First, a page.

Tag Archives: hyster drivers

Kidney Belts for Lower Back Pain: Yay or Nay?

One of the most common questions I get is whether kidney belts are useful to reduce back pain particularly in forklift or truck drivers and people handling goods.

It’s a good question.  I often think of the image of the weight lifter with his kidney belt.  They must know something?

To simplify the science, a lot of lower back pain can be contributed to spinal tissue failure from prolonged or recurrent high compression or shear forces through the spine that occur when:

  1. Lifting heavy weights
  2. Lifting lighter weights using poor posture e.g. with arms stretched out in front  (functionally increasing spinal compression and shear forces) or with high repetition.
  3. Sustaining postures that reduce the lumbar curve (such as bending or slouch sitting)
  4. Being exposed to whole body vibration through sitting in a vehicle for more than 3 hours per day.

(1-4).

Is there anyway that we can reduce this spinal loading without changing our handling techniques?

Yes: if you hold your breathe for a few seconds, this raises the pressures in your abdominal cavity which  reduces spinal loading by relaxing the spinal muscles (the back muscles increase spinal loading when they work) (5-7).  However, you can’t hold your breathe forever and this advantage is lost.  So not really a workable solution.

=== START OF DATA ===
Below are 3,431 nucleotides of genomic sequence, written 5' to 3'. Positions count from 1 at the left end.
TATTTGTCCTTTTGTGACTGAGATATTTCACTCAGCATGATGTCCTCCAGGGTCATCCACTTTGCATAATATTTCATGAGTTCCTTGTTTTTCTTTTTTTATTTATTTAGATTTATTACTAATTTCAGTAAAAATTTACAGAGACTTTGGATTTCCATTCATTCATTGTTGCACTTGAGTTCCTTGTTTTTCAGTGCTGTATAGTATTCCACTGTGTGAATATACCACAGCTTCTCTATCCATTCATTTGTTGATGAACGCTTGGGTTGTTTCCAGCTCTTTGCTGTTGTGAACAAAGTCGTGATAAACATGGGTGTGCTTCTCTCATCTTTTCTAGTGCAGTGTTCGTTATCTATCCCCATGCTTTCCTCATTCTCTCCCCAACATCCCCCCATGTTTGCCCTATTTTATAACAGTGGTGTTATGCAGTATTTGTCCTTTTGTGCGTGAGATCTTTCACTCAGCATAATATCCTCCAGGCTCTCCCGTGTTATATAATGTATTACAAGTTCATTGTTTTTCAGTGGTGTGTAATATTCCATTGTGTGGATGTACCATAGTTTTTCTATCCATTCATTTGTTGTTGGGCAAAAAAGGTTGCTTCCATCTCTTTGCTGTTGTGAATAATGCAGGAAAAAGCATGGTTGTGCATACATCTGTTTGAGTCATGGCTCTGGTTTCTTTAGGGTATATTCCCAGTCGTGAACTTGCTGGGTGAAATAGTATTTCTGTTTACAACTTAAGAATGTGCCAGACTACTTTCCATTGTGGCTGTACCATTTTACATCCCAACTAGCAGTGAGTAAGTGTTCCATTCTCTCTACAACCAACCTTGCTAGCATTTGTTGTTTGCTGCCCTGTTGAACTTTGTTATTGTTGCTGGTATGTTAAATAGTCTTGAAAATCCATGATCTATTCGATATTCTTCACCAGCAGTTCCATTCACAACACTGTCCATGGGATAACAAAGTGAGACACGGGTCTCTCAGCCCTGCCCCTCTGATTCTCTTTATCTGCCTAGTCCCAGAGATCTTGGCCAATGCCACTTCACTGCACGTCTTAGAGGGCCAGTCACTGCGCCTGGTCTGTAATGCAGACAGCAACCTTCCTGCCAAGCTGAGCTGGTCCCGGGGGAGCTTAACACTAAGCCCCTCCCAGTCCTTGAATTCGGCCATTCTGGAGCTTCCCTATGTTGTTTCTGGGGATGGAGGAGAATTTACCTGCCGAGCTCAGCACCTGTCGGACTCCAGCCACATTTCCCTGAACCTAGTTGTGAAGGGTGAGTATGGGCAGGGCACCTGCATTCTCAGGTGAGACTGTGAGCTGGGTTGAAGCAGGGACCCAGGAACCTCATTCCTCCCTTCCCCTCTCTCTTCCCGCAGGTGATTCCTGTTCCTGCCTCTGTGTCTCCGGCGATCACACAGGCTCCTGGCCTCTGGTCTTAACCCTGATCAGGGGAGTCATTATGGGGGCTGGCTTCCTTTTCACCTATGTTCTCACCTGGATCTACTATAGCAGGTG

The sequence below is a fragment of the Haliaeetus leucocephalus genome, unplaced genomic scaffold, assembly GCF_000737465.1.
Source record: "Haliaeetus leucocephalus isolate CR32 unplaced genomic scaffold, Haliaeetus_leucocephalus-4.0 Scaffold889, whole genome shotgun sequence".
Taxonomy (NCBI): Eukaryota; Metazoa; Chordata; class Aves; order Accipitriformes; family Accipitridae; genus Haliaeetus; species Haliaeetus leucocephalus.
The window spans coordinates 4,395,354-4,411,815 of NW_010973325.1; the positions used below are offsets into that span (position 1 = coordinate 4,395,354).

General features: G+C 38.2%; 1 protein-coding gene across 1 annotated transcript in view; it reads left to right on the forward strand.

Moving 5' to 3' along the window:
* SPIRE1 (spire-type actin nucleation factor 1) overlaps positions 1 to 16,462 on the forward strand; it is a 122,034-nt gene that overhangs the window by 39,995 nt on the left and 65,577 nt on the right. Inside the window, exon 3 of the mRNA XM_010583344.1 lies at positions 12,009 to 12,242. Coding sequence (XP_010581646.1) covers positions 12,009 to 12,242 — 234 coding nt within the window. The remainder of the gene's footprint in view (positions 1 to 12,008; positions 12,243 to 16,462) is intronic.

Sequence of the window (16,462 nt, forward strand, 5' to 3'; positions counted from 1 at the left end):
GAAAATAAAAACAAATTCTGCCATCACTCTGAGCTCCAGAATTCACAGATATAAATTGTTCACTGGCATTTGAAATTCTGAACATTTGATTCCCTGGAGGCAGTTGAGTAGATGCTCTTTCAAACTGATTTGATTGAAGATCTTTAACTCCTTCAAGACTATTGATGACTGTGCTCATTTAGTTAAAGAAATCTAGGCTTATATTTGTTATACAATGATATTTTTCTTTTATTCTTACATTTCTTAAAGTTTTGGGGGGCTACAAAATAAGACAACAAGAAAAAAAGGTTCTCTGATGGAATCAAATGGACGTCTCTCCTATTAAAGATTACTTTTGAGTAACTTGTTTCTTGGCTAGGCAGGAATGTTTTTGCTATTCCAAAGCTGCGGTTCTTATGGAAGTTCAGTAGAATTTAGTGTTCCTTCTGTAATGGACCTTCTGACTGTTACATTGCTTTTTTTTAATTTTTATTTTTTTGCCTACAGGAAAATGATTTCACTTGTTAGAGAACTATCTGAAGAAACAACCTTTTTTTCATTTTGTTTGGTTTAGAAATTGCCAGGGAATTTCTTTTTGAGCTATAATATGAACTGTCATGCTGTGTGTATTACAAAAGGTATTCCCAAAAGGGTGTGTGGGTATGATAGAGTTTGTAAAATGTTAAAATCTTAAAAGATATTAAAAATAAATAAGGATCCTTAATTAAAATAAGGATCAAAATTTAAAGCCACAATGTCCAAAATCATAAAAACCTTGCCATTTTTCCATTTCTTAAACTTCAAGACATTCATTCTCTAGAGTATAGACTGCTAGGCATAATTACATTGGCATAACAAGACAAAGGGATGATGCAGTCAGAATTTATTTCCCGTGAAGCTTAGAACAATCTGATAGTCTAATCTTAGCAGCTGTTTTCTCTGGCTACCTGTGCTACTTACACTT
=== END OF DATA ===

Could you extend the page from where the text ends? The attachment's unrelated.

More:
What about kidney belts? Research found that kidney belts can slightly lower spinal muscle contractions (8-11%) and limit the amount of forward bending during lifting and encourage squat lifting, therefore reducing spinal loading in this scenario (6), however,  kidney belts tended to increase spinal muscle contractions in forklift drivers and make them more likely to experience back pain than forklift drivers who didn’t wear them (6,8).

References:

  1. Chaffin DBPark KS (1973). A longitudinal study of low-back pain as associated with occupational weight lifting factors. Am Ind Hyg Assoc J. 34(12):513-25
  2. Freivalds AChaffin DBGarg ALee KS (1984). A dynamic biomechanical evaluation of lifting maximum acceptable loads. J Biomech. 17(4):251-62.
  3. Adams MA, McNally SDChinn H, Dolan P (1994). Posture and the compressive strength of the lumbar spine. J Biom. 27(6):791-791.

  4. Nachemson AL (1981). Disc pressure measurements. Spine. 6(1):93-7.

  5. Arjmand, N.; Shirazi-Adl, A. (2006). Role of intra-abdominal pressure in the unloading and stabilization of the human spine during static lifting tasks. European Spine Journal. 15:1265–1275.
  6. McGill, S. M.; Norman, R. W.; Sharratt, M. T. (1990). The effect of an abdominal belt on trunk muscle activity and intraabdominal pressure during squat lifts. Ergonomics. 33:147-160.
  7. Daggfeldt K, Thorstensson A (1997). The role of intra-abdominal pressure in spinal unloading. J Biomech. 30:1149–1155.
  8. McGill SM, Norman RW, Sharratt MT (1990). The effect of an abdominal belt on trunk muscle activity and intra-abdominal pressure during squat lifts. Ergonomics. 33:147–60.